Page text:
Mar
1
2011

Latex Allergy Health Tips

Image: healingdream / FreeDigitalPhotos.net

Allergic reactions to natural rubber latex has become an increasing health problem. According to the American Latex Allergy Association, about 3 million people in the United States have a sensitivity to natural rubber latex.

What is Natural Rubber Latex?

Natural rubber latex is an ingredient commonly found in many consumer goods such as balloons, appliance cords, hoses, hot water bottles, pacifiers, tires, condoms, rubber bands and even shoes.  Latex is also found in many dental and medical supplies including masks, gloves, syringes, catheters and bandages.  Natural rubber latex is derived from a milk-like substance found in rubber trees.  With so much exposure to latex, more and more people are developing sensitivity which may lead to allergic reactions.

Who is Affected by Latex Allergies?

Like other allergies, latex allergy usually develops after repeated exposure in susceptible individuals. Those who have had repeated surgeries or have worked in health care are especially at risk for developing a latex allergy. Because of similar proteins, those who have allergies to foods such as avocados, tomatoes and bananas are at increased risk of becoming allergic to natural rubber latex. Those who have skin conditions that require medical care may also be at risk.

Symptoms of a Latex Allergy

The Type I latex allergy is an immediate reaction to one or more of the proteins that naturally occur in the latex. Type IV latex allergy is known as a delayed hypersensitivity that results in a reaction to the chemicals used in processing and manufacturing natural rubber latex. With Type IV, symptoms generally occur in the area exposed to Natural Rubber Latex from 48 to 96 hours after contact.

When the proteins in the latex come in contact with the mucous membranes of the mouth, nose or eyes, a patient may experience minor symptoms such as hives or nasal congestion and watery eyes. Symptoms can include the following in varying degrees:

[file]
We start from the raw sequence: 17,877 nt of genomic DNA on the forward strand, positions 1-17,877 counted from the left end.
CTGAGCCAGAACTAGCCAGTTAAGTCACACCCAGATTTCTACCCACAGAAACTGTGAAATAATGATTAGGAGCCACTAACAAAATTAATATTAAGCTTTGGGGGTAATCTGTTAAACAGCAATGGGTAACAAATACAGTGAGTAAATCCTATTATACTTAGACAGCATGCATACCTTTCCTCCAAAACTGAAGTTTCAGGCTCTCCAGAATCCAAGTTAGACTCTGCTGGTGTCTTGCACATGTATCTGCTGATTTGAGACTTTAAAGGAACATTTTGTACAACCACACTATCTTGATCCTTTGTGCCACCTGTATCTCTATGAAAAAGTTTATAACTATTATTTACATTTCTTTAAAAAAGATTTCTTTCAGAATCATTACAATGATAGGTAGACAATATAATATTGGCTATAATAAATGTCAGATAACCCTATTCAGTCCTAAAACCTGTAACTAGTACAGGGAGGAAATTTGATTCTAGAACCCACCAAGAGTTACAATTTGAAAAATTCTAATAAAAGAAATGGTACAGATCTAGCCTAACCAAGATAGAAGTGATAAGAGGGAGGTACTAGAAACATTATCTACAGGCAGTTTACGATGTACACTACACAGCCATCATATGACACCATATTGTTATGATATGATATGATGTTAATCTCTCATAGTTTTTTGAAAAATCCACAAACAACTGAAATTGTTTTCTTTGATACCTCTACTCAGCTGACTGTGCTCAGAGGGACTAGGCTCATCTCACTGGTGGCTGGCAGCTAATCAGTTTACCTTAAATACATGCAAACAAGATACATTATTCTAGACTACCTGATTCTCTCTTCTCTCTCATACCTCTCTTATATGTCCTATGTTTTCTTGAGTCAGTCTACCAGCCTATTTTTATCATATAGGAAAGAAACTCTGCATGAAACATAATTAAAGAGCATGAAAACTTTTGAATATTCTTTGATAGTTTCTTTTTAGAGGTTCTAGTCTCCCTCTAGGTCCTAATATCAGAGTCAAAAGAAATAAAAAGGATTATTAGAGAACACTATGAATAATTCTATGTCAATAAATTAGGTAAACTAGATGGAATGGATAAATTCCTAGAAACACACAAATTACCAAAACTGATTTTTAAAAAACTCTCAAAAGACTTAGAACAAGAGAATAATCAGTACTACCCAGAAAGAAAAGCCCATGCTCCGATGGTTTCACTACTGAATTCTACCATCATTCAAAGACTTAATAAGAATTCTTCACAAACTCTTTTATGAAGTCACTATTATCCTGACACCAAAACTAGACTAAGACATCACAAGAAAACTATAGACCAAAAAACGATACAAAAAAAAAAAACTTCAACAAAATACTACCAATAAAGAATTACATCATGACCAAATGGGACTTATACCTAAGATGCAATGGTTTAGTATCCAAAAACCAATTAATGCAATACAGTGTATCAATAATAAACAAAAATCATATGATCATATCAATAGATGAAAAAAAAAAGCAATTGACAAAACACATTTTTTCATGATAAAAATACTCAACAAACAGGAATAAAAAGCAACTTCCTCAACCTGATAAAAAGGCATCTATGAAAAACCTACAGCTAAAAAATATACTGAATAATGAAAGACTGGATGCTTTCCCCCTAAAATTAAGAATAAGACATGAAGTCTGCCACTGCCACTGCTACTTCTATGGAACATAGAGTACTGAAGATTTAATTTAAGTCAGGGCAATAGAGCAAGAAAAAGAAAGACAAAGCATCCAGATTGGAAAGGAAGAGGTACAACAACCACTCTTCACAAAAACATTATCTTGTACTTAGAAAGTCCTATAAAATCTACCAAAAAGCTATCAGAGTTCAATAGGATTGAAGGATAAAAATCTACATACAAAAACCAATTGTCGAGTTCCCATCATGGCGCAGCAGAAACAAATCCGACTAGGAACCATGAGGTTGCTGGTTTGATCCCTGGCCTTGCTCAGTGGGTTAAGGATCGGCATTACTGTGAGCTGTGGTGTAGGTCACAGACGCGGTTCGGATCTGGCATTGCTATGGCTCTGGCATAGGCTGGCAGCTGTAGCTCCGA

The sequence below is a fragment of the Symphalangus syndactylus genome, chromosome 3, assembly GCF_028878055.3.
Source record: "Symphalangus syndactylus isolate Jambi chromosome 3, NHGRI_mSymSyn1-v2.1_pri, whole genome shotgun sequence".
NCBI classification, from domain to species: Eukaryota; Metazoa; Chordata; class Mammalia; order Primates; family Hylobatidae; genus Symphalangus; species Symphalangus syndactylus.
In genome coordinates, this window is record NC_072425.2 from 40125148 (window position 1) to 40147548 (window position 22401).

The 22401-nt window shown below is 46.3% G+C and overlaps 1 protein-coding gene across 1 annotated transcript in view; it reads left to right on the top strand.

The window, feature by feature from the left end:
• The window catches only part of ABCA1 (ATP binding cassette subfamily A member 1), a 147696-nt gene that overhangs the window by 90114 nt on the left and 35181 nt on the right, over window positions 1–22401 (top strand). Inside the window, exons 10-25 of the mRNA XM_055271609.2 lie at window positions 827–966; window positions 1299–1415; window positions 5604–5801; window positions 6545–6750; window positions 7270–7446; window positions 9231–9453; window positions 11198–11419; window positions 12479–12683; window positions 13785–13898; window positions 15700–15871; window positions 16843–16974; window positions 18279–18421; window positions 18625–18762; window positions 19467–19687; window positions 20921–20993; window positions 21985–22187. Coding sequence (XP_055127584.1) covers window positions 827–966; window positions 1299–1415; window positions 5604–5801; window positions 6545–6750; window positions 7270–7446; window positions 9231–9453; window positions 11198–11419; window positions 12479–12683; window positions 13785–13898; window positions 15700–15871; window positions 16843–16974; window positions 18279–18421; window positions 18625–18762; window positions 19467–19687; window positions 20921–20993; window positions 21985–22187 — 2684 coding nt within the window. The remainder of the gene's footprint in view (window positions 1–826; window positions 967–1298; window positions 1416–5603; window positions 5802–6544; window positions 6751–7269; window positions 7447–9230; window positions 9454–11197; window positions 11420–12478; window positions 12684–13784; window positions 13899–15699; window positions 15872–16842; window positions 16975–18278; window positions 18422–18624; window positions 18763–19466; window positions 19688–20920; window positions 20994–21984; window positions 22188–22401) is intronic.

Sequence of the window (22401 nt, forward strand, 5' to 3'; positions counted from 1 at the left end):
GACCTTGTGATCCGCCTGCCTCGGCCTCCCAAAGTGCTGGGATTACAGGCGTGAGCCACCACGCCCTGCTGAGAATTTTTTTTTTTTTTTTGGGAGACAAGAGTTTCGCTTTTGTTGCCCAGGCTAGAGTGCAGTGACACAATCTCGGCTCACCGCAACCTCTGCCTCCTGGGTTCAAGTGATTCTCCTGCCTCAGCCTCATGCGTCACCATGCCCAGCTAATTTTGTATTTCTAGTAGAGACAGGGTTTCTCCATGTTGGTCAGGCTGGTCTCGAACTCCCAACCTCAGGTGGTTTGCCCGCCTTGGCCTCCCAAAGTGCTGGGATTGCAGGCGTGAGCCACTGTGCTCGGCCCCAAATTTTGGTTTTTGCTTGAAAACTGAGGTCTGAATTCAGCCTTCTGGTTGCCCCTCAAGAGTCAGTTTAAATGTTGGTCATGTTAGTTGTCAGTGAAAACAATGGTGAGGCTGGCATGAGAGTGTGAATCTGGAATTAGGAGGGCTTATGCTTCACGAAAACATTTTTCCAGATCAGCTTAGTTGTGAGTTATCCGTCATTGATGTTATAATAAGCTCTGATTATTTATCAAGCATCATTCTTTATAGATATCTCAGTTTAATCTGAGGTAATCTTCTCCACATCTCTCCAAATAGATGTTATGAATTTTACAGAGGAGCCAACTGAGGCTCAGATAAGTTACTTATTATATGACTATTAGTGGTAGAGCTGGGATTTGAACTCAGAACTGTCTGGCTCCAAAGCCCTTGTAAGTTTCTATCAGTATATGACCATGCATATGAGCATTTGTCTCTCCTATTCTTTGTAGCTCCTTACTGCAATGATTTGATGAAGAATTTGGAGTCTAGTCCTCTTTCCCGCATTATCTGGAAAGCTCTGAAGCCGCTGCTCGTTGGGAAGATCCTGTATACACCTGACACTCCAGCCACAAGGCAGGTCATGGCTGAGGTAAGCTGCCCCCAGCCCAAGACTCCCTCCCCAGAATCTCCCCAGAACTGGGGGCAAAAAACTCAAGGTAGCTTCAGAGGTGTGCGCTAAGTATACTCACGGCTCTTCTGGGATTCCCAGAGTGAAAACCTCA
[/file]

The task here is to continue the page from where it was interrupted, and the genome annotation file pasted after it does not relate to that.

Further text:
• Sneezing
  • Headache
  • Sore throat
  • Hives
  • Swelling
  • Abdominal cramps
  • Shortness of breath

These reactions may begin as a mild event but progress into a more serious condition. In some cases, a much more severe reaction called anaphylaxis may occur which lead to difficulty breathing, swelling of the throat, tongue and nose as well as loss of consciousness and even death.  Anaphylaxis is a very serious medical condition and demands prompt medical attention, which your dentist is trained and able to provide.

Avoid Exposure to Natural Rubber Latex

The best way to treat this condition is to completely avoid any contact with natural rubber latex. If you experience an allergic reaction when exposed to latex, it’s important to be prepared to share this information with others. An alert identification bracelet is especially useful for this purpose. Keep any medications with you that treat this allergy, along with non-latex gloves and any other pertinent medical information.

It’s extremely important to notify anyone involved in your health care regarding your latex allergy. Dr. Todd Beck at Mt. Tabor Dental urges you to tell your dentist even if you think you may be sensitive or allergic to latex.  There are non-latex products that can be used to safely and effectively treat patients with latex allergies.

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